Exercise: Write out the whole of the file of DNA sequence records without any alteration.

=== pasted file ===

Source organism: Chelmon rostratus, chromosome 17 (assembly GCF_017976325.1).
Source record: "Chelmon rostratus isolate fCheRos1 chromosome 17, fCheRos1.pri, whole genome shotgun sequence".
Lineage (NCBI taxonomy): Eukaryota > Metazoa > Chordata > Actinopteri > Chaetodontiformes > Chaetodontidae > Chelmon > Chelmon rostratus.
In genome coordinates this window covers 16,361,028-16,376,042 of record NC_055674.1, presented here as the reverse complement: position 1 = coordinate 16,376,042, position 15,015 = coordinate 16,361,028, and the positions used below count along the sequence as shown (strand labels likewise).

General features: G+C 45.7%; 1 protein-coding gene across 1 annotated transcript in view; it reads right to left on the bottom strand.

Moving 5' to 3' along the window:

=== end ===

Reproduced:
Source organism: Chelmon rostratus, chromosome 17 (assembly GCF_017976325.1).
Source record: "Chelmon rostratus isolate fCheRos1 chromosome 17, fCheRos1.pri, whole genome shotgun sequence".
Lineage (NCBI taxonomy): Eukaryota > Metazoa > Chordata > Actinopteri > Chaetodontiformes > Chaetodontidae > Chelmon > Chelmon rostratus.
In genome coordinates this window covers 16,361,028-16,376,042 of record NC_055674.1, presented here as the reverse complement: position 1 = coordinate 16,376,042, position 15,015 = coordinate 16,361,028, and the positions used below count along the sequence as shown (strand labels likewise).

General features: G+C 45.7%; 1 protein-coding gene across 1 annotated transcript in view; it reads right to left on the bottom strand.

Moving 5' to 3' along the window: